Friendship Is Magic does this all the time.

For instance, one of the simplest types of social constructs is the binary. Simply put, a binary splits the world into two opposites: good/evil, male/female, light/dark. Binaries are good tools for making quick assessments, but they also blind you to a lot of underlying themes, motivations and moral play, as well as obscuring any concepts that lie between or outside of the binary elements. For example, a black/white binary denies the existence of grays, forcing you to pick a more-or-less arbitrary dividing line between being black and being white. But, more importantly, it obscures the existence of color: not only is red neither black nor white, but if you draw a line from black to white, red is nowhere on it.

That might not seem like such a big deal, but consider something like the gay/straight binary, which not only denies the existence of bisexuals (which is bad enough), but obscures the existence of other types of sexuality that are on a different spectrum entirely (asexuality, for instance). That can be a serious problem if you identify as one of those obscured groups, and have to convince people you exist, especially when their picture of the world has no room for you.

There’s a few binaries that Friendship Is Magic likes to subvert, and I’m sure we’ll find more as we continue, but the two most obvious are male/female and child/adult. Simply put, Friendship Is Magic is a show for little girls with a large audience of grown men. This is mind-blowing if you’re wedded to those two binaries. Read pretty much any article about bronies (the self-adopted term for adult, and especially adult male, fans of Friendship Is Magic) in the mainstream press, especially a source that’s never covered bronies before, and the most common reactions are astonishment,⁵ contempt, derision, and hostility,⁶ with some sources adopting an apologist stance.⁷

All of these approaches assume that there is something wrong, either to be criticized or justified, with adult men consuming media designed for young girls, taking for granted that for children and feminine necessarily meant not for adults and not masculine. Friendship Is Magic and its fans reject these assumptions and thereby interrogate the binaries behind them.

Another way to draw attention to the constructs in a work revolves around playing with genre: stretching definitions, mashing tropes and idioms, pulling ideas from one context and putting them in another. This is Ihab Hassan’s hybridization and carnivalization, which as he describes is simultaneously a form of play and a subversive act.

Friendship Is Magic loves this approach, as we’ll see when explore each individual episode. It is a show that can do a typical sit-com plot (babysitter with no childcare experience bites off more than she can chew), then interrupt it with a horror movie about a monster attack—and then have the resolution to the horror plot solve the sit-com plot, too.

So What Exactly Is This Book?

Let’s start with what this book isn’t: this isn’t a guide to Friendship Is Magic. You won’t find much in the way of plot summaries, character charts, or behind-the-scenes production information here. It’s possible you might be able to gather some of that information from the articles, but in general this book is not intended as substitute for watching the show.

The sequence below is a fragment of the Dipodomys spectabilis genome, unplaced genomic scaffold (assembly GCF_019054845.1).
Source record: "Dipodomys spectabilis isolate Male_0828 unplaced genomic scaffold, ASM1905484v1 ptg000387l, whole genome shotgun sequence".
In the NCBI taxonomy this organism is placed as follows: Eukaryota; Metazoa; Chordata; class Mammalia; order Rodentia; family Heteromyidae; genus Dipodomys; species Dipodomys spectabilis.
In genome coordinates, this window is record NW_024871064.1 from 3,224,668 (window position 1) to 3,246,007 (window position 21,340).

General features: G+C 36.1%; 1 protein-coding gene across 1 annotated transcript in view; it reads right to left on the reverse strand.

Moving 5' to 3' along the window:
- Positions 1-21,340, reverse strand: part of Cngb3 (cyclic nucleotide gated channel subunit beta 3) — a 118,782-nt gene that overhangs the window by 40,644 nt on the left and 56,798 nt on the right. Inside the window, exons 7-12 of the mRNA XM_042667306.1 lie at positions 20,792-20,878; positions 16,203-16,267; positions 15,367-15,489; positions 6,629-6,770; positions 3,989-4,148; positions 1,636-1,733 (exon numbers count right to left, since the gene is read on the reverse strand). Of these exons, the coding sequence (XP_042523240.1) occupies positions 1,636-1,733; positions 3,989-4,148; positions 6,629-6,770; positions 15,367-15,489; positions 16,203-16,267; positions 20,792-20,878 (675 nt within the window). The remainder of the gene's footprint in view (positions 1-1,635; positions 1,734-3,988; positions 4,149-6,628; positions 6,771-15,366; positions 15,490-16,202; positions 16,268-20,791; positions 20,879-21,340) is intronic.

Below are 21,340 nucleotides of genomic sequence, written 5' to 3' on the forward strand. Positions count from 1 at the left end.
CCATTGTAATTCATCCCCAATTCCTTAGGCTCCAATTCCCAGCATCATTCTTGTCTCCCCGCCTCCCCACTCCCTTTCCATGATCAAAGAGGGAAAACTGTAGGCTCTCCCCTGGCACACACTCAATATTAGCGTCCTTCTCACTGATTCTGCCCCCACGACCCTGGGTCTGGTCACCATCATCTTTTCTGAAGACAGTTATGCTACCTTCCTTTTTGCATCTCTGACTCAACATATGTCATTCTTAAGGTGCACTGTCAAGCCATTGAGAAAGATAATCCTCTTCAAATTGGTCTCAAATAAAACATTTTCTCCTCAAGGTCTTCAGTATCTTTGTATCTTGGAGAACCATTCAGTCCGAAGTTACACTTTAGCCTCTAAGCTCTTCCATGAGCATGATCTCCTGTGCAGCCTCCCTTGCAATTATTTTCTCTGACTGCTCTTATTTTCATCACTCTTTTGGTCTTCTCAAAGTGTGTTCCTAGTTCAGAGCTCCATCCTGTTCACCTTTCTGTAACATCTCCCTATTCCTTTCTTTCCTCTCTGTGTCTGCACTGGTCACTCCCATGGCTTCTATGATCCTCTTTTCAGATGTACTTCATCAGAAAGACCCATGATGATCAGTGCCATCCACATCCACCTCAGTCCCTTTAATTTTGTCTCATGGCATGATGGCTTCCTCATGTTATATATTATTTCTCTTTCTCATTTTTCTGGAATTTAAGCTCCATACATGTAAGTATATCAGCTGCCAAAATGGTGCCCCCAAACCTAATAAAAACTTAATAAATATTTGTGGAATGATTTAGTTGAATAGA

This also isn’t a jargon-heavy deconstruction aimed at an academic audience. These essays are meant to be scholarly in content, while maintaining a tone and diction that is both accessible and engaging for any Friendship Is Magic fan or interested layperson. I have written them with the assumption of a reader who is intelligent, open-minded, and literate, but who may not have read any critical theory before.

So what is this book? As it says on the title page, this book is a collection of critical essays about the first season of Friendship Is Magic. The bulk of these essays are expanded and revised versions of essays originally posted on the My Little Po-Mo blog, but others were originally published elsewhere or are exclusive to the book version.

The essays that originated on the blog include this introduction, plus 25 essays that between them cover the 26 episodes comprising the first season of Friendship Is Magic. Each is titled with a quote from the show, followed by the episode title in parentheses. Most are fairly straightforward critical essays, though one or two experiment with the format a bit, generally to reflect the format of the episode—hybridizing the show with the critical essays with the effect of carnivalizing the latter, one might say, if one were so inclined.

The remaining essays cover assorted other topics relevant to Friendship Is Magic, and are generally placed where they would be most useful in understanding the following articles.

Acknowledgments

Before we start in with the first essay, I’d like to thank some people without whom this book would not exist. First, of course, are my parents, without whom I would not exist, and who did everything in their power to ensure that I would end up the kind of complete nerd who writes books about cartoons about magical ponies. Thanks, Mom, Dad, and Miranda!

Second is Viga Gadson, who, when I told her my impossible dream of doing something like this, answered with the mind-blowing question, Well, why don’t you? She also designed the logo for my site and the cover of this book. And of course I’ve already mentioned Dr. Philip Sandifer, whose brilliant blog and books were the inspiration for that dream.

Then there’s Charles Dunbar, who copy-edited the manuscript; he’s the reason this isn’t riddled with typos, awkward run-on sentences, and unsourced, sweeping blog-logic claims. Any mistakes or overreach which may remain are entirely down to me, despite his insistence and pleading with me. He also helped out with formulating the fast and dirty (his words, not mine) fieldwork conducted at BronyCon 2013.